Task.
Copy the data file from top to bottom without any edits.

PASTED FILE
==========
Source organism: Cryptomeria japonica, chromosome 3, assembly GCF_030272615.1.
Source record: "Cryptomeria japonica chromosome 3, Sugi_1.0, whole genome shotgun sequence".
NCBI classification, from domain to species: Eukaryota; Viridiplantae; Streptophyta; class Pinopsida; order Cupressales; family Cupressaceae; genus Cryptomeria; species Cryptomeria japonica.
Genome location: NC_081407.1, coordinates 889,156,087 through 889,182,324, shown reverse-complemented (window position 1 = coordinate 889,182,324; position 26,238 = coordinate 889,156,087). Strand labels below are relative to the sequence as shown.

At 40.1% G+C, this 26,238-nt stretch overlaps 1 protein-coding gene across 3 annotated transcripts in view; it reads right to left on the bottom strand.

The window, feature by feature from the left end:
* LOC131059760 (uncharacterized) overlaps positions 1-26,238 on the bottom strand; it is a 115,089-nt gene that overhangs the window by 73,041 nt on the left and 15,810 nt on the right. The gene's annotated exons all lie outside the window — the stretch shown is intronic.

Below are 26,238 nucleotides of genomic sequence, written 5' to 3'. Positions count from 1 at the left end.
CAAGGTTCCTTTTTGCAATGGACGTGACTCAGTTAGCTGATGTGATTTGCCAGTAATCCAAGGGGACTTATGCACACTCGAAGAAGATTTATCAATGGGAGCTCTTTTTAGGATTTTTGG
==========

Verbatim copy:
Source organism: Cryptomeria japonica, chromosome 3, assembly GCF_030272615.1.
Source record: "Cryptomeria japonica chromosome 3, Sugi_1.0, whole genome shotgun sequence".
NCBI classification, from domain to species: Eukaryota; Viridiplantae; Streptophyta; class Pinopsida; order Cupressales; family Cupressaceae; genus Cryptomeria; species Cryptomeria japonica.
Genome location: NC_081407.1, coordinates 889,156,087 through 889,182,324, shown reverse-complemented (window position 1 = coordinate 889,182,324; position 26,238 = coordinate 889,156,087). Strand labels below are relative to the sequence as shown.

At 40.1% G+C, this 26,238-nt stretch overlaps 1 protein-coding gene across 3 annotated transcripts in view; it reads right to left on the bottom strand.

The window, feature by feature from the left end:
* LOC131059760 (uncharacterized) overlaps positions 1-26,238 on the bottom strand; it is a 115,089-nt gene that overhangs the window by 73,041 nt on the left and 15,810 nt on the right. The gene's annotated exons all lie outside the window — the stretch shown is intronic.

Below are 26,238 nucleotides of genomic sequence, written 5' to 3'. Positions count from 1 at the left end.
CAAGGTTCCTTTTTGCAATGGACGTGACTCAGTTAGCTGATGTGATTTGCCAGTAATCCAAGGGGACTTATGCACACTCGAAGAAGATTTATCAATGGGAGCTCTTTTTAGGATTTTTGG